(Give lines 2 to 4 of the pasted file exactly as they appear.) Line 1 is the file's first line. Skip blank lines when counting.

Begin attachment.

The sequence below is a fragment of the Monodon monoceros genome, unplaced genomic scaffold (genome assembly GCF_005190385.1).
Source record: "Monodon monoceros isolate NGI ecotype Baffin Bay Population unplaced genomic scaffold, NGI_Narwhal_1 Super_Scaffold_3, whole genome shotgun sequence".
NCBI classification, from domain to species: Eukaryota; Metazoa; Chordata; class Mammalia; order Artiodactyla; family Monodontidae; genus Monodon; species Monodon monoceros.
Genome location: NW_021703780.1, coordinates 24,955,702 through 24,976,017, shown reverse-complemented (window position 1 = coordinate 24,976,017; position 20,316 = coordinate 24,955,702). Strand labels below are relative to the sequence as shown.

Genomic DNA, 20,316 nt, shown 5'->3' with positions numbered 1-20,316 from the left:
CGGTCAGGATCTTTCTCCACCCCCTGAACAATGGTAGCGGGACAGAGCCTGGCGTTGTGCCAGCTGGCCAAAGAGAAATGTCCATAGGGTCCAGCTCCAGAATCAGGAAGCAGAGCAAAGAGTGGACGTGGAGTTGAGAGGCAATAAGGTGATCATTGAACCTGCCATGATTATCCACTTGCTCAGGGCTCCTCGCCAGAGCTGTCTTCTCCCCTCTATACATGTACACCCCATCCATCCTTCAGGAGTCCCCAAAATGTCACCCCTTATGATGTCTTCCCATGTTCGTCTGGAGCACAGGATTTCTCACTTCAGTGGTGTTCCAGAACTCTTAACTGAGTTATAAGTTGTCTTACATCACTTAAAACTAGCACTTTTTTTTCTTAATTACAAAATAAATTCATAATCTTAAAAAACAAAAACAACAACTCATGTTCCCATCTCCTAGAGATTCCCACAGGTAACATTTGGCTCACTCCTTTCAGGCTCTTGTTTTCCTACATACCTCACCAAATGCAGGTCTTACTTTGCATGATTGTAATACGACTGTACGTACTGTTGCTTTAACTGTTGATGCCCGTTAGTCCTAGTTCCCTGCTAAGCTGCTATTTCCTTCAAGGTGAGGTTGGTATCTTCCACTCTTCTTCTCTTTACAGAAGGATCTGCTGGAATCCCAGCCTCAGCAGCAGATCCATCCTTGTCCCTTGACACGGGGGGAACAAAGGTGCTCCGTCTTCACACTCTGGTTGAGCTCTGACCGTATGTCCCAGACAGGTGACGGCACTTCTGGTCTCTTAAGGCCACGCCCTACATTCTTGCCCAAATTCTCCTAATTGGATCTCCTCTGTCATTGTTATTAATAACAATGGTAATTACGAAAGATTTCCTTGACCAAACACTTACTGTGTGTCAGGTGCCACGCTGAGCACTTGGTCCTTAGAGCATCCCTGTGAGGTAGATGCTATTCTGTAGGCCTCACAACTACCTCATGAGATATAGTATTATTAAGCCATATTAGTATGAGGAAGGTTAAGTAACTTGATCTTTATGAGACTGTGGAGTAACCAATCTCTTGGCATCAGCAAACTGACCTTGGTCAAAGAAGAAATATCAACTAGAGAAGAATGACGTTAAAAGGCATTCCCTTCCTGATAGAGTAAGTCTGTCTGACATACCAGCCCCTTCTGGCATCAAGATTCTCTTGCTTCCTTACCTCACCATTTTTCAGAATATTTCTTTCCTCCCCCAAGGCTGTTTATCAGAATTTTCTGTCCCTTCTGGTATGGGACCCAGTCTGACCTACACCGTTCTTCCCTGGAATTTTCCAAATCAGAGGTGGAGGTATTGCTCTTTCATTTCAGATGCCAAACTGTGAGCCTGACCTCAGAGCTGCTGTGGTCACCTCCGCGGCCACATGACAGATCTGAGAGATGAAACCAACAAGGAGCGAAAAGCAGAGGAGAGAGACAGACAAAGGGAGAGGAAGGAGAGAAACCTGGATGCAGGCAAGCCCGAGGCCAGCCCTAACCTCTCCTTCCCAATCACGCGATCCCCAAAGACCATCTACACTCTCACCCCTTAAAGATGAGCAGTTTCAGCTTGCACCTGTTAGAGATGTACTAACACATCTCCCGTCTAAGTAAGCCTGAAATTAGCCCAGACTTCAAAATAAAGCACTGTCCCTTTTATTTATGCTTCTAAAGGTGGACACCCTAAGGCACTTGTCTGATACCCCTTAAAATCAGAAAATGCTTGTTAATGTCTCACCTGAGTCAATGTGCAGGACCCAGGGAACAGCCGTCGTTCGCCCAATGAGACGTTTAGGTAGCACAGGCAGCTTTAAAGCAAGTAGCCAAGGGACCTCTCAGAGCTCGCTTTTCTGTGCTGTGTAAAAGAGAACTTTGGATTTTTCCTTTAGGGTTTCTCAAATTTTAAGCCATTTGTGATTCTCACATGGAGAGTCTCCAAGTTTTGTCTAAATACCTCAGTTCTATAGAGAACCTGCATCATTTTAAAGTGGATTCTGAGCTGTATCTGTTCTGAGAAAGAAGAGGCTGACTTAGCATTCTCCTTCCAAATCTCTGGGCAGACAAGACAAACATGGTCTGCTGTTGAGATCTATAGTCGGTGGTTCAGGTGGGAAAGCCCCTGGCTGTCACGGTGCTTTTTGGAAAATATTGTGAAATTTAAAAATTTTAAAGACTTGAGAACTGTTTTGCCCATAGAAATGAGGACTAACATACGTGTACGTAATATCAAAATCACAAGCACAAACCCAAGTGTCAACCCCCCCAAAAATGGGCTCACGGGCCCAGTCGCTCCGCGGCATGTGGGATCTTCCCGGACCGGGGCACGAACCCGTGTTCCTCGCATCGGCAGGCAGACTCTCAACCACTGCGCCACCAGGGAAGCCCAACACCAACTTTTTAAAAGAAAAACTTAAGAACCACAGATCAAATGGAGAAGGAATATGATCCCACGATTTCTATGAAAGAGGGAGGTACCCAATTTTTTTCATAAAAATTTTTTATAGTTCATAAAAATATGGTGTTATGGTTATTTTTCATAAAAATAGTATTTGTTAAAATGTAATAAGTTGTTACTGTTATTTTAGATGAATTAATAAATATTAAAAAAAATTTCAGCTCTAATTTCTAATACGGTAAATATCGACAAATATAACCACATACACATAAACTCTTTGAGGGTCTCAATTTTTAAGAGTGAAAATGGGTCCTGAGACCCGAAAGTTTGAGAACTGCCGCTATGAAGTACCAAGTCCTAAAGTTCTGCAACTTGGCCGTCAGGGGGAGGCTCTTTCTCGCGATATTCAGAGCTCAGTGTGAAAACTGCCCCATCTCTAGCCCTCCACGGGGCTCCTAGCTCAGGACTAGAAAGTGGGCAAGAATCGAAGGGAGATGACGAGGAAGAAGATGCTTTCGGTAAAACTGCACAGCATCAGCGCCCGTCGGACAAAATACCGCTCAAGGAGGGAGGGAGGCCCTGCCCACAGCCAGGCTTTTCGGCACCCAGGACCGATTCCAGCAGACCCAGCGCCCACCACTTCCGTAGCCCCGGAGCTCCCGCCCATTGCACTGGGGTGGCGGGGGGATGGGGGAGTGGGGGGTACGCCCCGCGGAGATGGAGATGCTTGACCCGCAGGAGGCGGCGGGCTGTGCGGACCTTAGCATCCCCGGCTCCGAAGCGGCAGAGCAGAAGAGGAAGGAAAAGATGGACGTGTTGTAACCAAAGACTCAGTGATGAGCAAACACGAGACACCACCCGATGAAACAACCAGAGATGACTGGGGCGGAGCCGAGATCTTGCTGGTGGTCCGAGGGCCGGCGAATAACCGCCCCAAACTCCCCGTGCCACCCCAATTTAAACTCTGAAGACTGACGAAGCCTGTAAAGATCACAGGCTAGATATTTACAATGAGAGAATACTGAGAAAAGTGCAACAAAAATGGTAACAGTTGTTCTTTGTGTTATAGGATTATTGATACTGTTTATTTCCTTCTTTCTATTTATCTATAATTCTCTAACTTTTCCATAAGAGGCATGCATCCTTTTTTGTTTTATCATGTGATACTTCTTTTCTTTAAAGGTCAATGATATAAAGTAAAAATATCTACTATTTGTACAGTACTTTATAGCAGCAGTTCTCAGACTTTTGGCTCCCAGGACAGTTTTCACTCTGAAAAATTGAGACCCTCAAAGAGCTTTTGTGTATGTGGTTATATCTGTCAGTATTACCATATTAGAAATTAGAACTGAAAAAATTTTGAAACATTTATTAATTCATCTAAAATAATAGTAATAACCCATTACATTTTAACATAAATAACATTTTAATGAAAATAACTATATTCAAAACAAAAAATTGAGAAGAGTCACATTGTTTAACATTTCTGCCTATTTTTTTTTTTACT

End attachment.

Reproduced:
Source record: "Monodon monoceros isolate NGI ecotype Baffin Bay Population unplaced genomic scaffold, NGI_Narwhal_1 Super_Scaffold_3, whole genome shotgun sequence".
NCBI classification, from domain to species: Eukaryota; Metazoa; Chordata; class Mammalia; order Artiodactyla; family Monodontidae; genus Monodon; species Monodon monoceros.
Genome location: NW_021703780.1, coordinates 24,955,702 through 24,976,017, shown reverse-complemented (window position 1 = coordinate 24,976,017; position 20,316 = coordinate 24,955,702). Strand labels below are relative to the sequence as shown.